Syntax:

fitobject = fit (a, b, fitType) is used to fit a curve to the data represented by the attributes ‘a’ and ‘b’. The type of model or curve to be fit is given by the argument ‘fitType’

Various values which the argument ‘fitType’ can take are given in the table below:

Model Name Description

‘poly1’

A polynomial curve with linear nature

‘poly11’

A polynomial surface with linear nature

‘poly2’

A polynomial curve with quadratic nature

‘linearinterp’

Linear piecewise interpolation

‘cubicinterp’

Cubic piecewise interpolation

‘smoothingspline’

A curve of the nature smoothing spline

Table 1

Let us now understand how to fit a curve or a surface to data in MATLAB:

We will need some data to which we will fit the curve, for our examples, we will use some inbuilt data sets provided by MATLAB like ‘carsmall’ and ‘census’.

Examples of Matlab fit

Let us discuss examples of Matlab fit.

Example #1

In this example, we will use the ‘carsmall’ data provided by MATLAB. The data is of various attributes of cars manufactured over the years 1970, 1976, and 1982. It has attributes like ‘Acceleration’, ‘Cylinders’, ‘Horsepower’ etc. which represent various features of a car. We will load this data to our workspace and will fit a curve to its attributes ‘Acceleration’ and ‘Displacement’. The steps to be followed for this example are:

Load the ‘carsmall’ data to the workspace

View the file loaded above to understand its attributes

Use the ‘fit’ function to fit a curve to the loaded data

Plot the model created in above step

1. load carsmall

[Using the ‘load’ command to load the ‘carsmall’ data set to our workspace]

[Using the ‘load’ command to load the ‘carsmall’ data set to our workspace]

2. whos -file carsmall

[Using ‘whos’ command to view the file loaded above]

[Using ‘whos’ command to view the file loaded above]

3. C = fit(Acceleration, Displacement, ‘poly2’)

[Using the ‘fit’ command to fit a curve to the data. The first 2 parameters represent the attributes to which we want to fit the curve and the 3rd parameter represents the type of curve which we want to fit (please refer to Table 1 for this)]

[Using the ‘fit’ command to fit a curve to the data. The first 2 parameters represent the attributes to which we want to fit the curve and the 3parameter represents the type of curve which we want to fit (please refer to Table 1 for this)]

4. plot(C, Acceleration, Displacement)

[Using ‘plot’ command to plot the model created in above step]

[Using ‘plot’ command to plot the model created in above step]

This is how our input and output will look like in MATLAB command window:

Input 1:

Loading the carsmall data set:

Input 2:

Fitting the curve to the data:

Input 3:

Plotting the model created above:

Output 1:

Output 2:

Output 3:

As we can see in Output 3, we have obtained a curve that fits our data. Output 1 and Output 2 represent the data attributes and the model respectively.

In the same example, we can also fit a different type of curve as per our requirement. Let us try to fit ‘smoothingspline’ curve to the above data.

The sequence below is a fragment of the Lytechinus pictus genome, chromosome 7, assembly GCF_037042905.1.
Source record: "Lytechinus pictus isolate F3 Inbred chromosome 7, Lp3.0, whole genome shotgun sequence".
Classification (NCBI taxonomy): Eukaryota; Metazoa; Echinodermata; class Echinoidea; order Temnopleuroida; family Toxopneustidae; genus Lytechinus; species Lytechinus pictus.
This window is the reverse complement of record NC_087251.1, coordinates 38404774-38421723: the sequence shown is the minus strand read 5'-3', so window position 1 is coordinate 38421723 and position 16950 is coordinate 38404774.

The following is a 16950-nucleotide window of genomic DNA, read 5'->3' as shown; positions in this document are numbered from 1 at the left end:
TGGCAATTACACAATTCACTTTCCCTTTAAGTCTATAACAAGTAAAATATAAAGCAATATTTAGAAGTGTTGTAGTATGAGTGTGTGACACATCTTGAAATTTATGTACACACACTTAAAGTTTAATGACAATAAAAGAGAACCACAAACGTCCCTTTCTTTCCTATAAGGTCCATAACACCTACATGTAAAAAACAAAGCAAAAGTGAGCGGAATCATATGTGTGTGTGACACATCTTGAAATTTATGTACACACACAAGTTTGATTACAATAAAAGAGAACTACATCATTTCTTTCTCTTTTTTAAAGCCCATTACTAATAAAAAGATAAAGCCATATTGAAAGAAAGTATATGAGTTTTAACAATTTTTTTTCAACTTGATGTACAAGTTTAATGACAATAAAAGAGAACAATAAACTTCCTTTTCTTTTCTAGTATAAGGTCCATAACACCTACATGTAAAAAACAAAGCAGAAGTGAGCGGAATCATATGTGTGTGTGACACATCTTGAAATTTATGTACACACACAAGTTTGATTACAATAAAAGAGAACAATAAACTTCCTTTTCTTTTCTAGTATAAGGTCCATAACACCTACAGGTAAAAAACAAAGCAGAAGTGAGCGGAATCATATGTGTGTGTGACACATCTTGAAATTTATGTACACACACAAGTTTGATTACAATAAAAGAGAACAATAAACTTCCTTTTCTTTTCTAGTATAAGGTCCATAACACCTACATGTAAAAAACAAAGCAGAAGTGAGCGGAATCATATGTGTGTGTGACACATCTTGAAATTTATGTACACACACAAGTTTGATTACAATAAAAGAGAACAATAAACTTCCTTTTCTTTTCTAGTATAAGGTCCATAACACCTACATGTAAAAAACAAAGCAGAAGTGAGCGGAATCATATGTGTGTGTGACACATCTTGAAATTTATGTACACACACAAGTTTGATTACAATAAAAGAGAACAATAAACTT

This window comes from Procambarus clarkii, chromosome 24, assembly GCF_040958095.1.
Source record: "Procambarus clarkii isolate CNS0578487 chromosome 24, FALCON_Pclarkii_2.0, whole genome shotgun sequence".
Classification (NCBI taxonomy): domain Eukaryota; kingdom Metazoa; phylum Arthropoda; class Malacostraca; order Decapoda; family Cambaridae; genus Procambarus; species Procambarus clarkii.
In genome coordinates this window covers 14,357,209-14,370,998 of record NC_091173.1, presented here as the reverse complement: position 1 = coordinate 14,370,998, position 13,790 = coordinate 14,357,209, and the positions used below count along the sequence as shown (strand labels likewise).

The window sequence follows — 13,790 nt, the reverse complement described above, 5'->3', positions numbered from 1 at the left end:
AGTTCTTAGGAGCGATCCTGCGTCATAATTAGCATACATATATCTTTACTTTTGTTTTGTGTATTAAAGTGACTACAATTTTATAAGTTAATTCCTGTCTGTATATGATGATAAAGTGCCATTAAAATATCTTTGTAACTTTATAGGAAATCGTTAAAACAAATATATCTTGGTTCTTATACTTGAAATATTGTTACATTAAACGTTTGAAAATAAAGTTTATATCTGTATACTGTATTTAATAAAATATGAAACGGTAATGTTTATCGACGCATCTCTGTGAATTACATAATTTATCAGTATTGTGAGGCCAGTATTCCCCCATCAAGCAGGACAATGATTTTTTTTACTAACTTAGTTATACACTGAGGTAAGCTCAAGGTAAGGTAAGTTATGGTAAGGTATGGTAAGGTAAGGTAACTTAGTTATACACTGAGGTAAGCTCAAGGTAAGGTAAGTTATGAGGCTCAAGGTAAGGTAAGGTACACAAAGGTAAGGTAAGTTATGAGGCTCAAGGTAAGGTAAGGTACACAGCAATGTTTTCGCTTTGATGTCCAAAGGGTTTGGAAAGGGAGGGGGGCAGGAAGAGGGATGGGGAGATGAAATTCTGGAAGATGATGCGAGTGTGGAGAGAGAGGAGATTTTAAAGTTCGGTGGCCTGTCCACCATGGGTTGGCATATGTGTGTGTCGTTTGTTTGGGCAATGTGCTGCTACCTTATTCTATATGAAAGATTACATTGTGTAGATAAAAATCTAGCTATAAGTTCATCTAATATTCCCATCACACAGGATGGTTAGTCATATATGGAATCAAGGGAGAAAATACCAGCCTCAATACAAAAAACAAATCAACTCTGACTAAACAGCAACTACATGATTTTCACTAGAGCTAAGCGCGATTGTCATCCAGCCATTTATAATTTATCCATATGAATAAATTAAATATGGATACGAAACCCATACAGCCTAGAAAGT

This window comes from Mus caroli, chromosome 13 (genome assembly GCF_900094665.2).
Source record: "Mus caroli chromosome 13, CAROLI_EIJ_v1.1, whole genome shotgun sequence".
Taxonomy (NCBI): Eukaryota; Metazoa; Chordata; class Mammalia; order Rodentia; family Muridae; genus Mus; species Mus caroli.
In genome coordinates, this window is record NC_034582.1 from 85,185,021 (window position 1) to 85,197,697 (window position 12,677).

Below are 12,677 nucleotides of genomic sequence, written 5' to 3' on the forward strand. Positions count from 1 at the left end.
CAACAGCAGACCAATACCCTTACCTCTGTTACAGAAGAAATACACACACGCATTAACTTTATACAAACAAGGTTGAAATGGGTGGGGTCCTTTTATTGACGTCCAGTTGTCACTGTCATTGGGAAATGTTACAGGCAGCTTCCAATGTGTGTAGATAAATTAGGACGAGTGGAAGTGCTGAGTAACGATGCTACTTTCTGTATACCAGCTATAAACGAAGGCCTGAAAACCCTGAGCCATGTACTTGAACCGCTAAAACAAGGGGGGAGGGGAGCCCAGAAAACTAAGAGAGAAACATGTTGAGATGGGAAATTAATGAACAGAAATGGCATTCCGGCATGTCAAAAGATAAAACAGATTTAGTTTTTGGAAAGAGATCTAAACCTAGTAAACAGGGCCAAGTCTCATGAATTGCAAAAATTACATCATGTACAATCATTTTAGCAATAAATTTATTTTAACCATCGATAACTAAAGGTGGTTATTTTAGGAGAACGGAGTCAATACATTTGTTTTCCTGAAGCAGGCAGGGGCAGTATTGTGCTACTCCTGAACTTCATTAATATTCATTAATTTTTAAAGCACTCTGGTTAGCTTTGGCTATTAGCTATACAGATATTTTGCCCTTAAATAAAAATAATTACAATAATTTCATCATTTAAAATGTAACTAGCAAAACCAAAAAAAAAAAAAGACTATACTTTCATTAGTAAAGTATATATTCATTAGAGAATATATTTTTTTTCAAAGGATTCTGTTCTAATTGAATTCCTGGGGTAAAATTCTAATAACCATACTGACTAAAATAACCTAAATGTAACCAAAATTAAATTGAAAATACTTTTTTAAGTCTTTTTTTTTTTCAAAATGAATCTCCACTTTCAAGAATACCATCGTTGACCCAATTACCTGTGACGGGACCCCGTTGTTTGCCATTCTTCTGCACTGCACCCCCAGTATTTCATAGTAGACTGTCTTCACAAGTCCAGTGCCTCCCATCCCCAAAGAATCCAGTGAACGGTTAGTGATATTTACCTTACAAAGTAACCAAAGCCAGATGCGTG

The code will be similar as in the above example with a change in line 3

Code:

 1. load carsmall

[Using the ‘load’ command to load the ‘carsmall’ file to our workspace]

[Using the ‘load’ command to load the ‘carsmall’ file to our workspace]

2. whos -file carsmall

[Using ‘whos’ command to view the file loaded above]

[Using ‘whos’ command to view the file loaded above]

 3. C = fit(Acceleration, Displacement, ‘smoothingspline’)

[Please note that the 3rd argument is now ‘smoothingspline’]

[Please note that the 3argument is now ‘smoothingspline’]

4. plot(C, Acceleration, Displacement)

[Using ‘plot’ command to plot the model created in above step]

Input 1:

Loading the carsmall data set:

Input 2:

Fitting the curve to the data:

Input 3:

Plotting the model created above:

Output 1:

Output 2:

Output 3:

As we can see in Output 3, we have obtained a smoothing spline curve that fits our data.

Example #2

In this example, we will use the ‘census’ data provided by MATLAB. The data is of the US and gives the population of the country in a particular year. It has 2 attributes ‘cdate’ and ‘pop’ representing ‘census date’ and ‘population’. We will load this data to our workspace and will fit a curve to it. The steps to be followed for this example are:

Load the census data to the workspace

View the file loaded above to understand its attributes

Use the ‘fit’ function to fit a curve to the loaded data

Plot the model created in above step

Code:

load census

[Using the ‘load’ command to load the census file to our workspace]

[Using ‘whos’ command to view the file loaded above]

[Using ‘whos’ command to view the file loaded above]

C = fit(cdate, pop, 'poly2')

[Using the ‘fit’ command to fit a curve to the data. The first 2 parameters represent the attributes to which we want to fit the curve and the 3rd parameter represents the type of curve which we want to fit (please refer to Table 1 for this)]